Criminal Trial Division
714 Market Street Philadelphia, PA 19106
Director of Pretrial Services Michael P. Bouchard III
The Bail Interviewing Unit operates 24 hours a day, 7 days a week, and is a recently arrested individual's first contact with the First Judicial District of Pennsylvania (FJD). Through the utilization of video conferencing equipment, the Bail Interviewing Unit remotely interviews arrested individuals who are located at one of seven Philadelphia Police processing locations strategically staged throughout the City of Philadelphia.
The Bail Interviewing Unit is responsible for collecting information regarding the arrested individual's personal and financial history, family/community ties, and criminal history. Once the interview is completed, the pretrial risk assessment auto generates a release recommendation, also known as a "bail guideline," based primarily on a combination of charge severity and calculated risk. Recommendations are readily available to the Arraignment Court Magistrates, District Attorney's Office and defense counsel prior to and during the arrested individual's arraignment.
What is a Bail/Pretrial Interview, what is its purpose, and what type of questions should be asked?
Throughout the country, pretrial agencies utilize bail/pretrial interviews to collect data regarding a recently arrested individual, assess risk, and ultimately provide a release recommendation to a judicial authority. According to National Association of Pretrial Services Agencies (NAPSA) standards, the interview "should seek to develop information about the defendant's background and current living and employment situation, including the identity of persons who could verify information provided by the defendant. It should focus on questions relevant to the judicial officer's decision concerning release or detention."
How is risk calculated?
The Pretrial Services Department of the First Judicial District assesses risk through the utilization of a risk assessment. Charge severity and individual client and case factors both contribute to the risk calculation.
John Kinch, Manager: Bail Services and Supervision Unit, Telephone: (215) 683-3718
The Bail Services and Supervision (BSS) Unit consists of two individualized subunits: the Records and Notification Unit and Pretrial Supervision Unit. BSS is staffed Monday- Friday from 8am-5pm.
The Records and Notification Unit is responsible for facilitating the orientation process of all individuals ordered to Pretrial Supervision by the Court. The unit also conducts financial interviews to determine eligibility for appointment of counsel for select cases requiring the services of an attorney. Additionally, the unit is responsible for maintaining all Pretrial Services' records.
The Supervision Unit is responsible for the monitoring and supervision of all individuals ordered to adhere to specific bail conditions, including ROSC – Type I and II, Direct Supervision, and Electronic Monitoring. All individuals ordered to pretrial supervision must report for an initial orientation and thereafter via telephonic check-ins and office visits. Additionally, the unit has implemented a voluntary social service and mental health referral program in coordination with the Department of Behavioral Health. This program assists the pretrial supervision population with obtaining various types of social and mental health services.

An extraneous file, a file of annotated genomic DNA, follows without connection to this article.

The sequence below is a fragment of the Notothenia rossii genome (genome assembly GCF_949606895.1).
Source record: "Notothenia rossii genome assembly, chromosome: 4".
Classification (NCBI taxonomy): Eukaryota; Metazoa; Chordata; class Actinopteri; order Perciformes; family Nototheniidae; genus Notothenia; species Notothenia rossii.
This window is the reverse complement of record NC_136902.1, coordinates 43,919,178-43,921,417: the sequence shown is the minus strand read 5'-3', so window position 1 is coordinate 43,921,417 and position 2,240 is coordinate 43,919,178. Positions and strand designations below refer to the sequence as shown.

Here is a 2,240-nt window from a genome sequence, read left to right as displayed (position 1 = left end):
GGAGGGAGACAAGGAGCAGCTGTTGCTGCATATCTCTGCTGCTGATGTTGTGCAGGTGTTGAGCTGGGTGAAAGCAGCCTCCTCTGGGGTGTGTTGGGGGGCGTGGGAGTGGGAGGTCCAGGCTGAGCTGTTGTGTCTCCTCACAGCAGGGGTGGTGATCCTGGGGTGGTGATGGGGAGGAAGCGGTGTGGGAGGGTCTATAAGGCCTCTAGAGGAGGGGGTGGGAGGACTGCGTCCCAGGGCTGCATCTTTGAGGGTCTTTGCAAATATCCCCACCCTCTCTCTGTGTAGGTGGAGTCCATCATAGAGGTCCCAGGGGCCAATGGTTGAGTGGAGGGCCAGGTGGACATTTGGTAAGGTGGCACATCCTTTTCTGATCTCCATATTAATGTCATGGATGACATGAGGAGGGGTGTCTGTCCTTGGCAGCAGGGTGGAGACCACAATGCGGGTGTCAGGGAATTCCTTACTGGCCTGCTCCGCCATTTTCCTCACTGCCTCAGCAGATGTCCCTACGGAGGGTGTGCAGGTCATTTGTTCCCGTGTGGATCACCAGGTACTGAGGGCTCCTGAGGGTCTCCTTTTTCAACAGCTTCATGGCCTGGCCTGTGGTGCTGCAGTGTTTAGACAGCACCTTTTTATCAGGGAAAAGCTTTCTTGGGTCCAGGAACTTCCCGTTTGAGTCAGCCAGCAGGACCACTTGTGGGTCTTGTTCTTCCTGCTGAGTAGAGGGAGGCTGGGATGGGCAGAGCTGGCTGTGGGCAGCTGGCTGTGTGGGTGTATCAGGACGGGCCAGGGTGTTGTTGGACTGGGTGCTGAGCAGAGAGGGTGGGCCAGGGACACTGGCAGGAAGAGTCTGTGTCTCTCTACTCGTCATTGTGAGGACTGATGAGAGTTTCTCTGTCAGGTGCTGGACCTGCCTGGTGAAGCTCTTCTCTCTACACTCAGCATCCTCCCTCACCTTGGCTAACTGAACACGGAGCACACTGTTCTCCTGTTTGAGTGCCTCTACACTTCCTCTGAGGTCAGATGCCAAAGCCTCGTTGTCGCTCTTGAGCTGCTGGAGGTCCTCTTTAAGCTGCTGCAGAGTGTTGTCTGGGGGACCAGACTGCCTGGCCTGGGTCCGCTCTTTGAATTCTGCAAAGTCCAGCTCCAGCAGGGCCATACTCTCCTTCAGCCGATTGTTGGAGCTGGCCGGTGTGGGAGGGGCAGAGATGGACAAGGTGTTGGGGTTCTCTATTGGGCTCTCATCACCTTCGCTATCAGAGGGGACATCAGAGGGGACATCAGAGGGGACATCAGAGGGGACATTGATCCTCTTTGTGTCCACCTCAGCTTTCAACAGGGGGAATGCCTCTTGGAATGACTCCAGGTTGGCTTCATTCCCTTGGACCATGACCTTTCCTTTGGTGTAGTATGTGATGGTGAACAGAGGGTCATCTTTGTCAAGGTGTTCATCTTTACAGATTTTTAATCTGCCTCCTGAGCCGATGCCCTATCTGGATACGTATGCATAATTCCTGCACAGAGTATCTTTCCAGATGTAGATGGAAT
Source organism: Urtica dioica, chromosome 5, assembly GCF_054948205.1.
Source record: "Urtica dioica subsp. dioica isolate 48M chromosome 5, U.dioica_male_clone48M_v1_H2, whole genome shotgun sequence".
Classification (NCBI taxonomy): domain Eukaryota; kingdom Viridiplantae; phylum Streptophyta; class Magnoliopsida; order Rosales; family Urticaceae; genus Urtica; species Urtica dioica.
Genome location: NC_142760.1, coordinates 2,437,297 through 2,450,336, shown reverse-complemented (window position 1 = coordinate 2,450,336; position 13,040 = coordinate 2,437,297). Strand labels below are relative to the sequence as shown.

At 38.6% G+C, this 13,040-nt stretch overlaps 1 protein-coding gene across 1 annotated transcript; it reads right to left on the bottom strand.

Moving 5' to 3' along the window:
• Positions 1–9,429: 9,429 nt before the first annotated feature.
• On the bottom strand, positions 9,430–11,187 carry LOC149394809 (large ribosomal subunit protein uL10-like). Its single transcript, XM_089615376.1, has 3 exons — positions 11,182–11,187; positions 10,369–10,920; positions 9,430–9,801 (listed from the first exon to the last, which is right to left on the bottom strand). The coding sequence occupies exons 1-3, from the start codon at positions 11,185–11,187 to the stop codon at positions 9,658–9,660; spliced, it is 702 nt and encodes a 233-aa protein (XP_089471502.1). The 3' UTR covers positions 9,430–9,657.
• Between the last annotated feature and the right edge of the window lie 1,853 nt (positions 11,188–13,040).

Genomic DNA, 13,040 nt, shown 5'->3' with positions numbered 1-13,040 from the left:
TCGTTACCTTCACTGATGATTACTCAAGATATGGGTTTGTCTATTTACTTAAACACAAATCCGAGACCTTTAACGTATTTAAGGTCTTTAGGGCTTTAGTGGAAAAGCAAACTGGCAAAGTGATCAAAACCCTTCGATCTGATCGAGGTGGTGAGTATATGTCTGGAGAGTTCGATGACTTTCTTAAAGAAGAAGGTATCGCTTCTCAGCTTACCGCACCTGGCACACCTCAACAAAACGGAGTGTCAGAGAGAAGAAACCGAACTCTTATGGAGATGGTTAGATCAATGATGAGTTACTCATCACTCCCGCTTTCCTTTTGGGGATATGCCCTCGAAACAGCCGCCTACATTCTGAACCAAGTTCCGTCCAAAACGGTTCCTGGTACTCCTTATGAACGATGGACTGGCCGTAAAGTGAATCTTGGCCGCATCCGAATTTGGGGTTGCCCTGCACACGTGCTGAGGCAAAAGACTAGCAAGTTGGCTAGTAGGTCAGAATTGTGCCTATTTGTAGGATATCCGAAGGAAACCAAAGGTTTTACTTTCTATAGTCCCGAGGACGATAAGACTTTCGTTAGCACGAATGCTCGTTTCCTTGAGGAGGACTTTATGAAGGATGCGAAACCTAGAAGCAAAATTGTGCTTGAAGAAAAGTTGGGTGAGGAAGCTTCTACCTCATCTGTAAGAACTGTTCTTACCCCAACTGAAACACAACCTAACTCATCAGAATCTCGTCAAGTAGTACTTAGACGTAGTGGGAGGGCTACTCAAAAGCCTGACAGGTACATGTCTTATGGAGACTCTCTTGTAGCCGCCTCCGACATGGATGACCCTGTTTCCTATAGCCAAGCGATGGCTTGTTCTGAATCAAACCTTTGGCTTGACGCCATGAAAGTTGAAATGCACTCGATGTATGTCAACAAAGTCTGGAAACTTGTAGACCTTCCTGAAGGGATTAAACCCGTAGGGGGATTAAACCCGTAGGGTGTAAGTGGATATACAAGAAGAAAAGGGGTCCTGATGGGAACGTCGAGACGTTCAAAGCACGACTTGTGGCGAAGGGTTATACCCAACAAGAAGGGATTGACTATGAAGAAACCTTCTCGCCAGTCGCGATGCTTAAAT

The vast majority of Bail Services and Supervision related inquiries can be answered by calling (215) 683-3710 (General Information) or (215) 686-7421 (Interactive Voice Response System).
Frequently Asked Questions (Bail Services and Supervision Unit)
What is pretrial supervised release?
The pretrial supervised release program provides supervision to the pretrial population via court orders from a judicial authority. Additionally, those assigned to pretrial supervision are eligible to participate in a voluntary social service referral program. Below are the typically ordered supervision levels that can be adjusted by the Court, based on an individual's specific circumstances.
ROSC Type I
(1) Telephonic check-in per week.
Office visits after scheduled court dates.
ROSC Type II
(2) telephonic check-ins per week.
Office visits after scheduled court dates.
Individualized office visit and telephonic check-in reporting schedule.
Individualized office visit and telephonic check-in reporting schedule.
Not permitted to leave approved residence without approved an schedule.
Who is eligible?
Eligibility for placement on Pretrial Supervision is at the sole discretion of the presiding judicial authority. Individuals are traditionally assigned to Pretrial Supervision via the following methods:
Early Bail Review (EBR) Hearings;
Are all individuals assigned to Pretrial Supervision mandated to attend orientation?
Yes. Any individual ordered to the supervision of Pretrial Services must attend their scheduled Pretrial Supervision orientation session and participate in the intake process
Is the Pretrial Supervision population eligible for mental health and social services assistance?
Yes. As part of the intake process, every member of the Pretrial Supervision population will have the opportunity to participate in a voluntary screening process to assist with connecting them to mental health and social services for their individualized needs.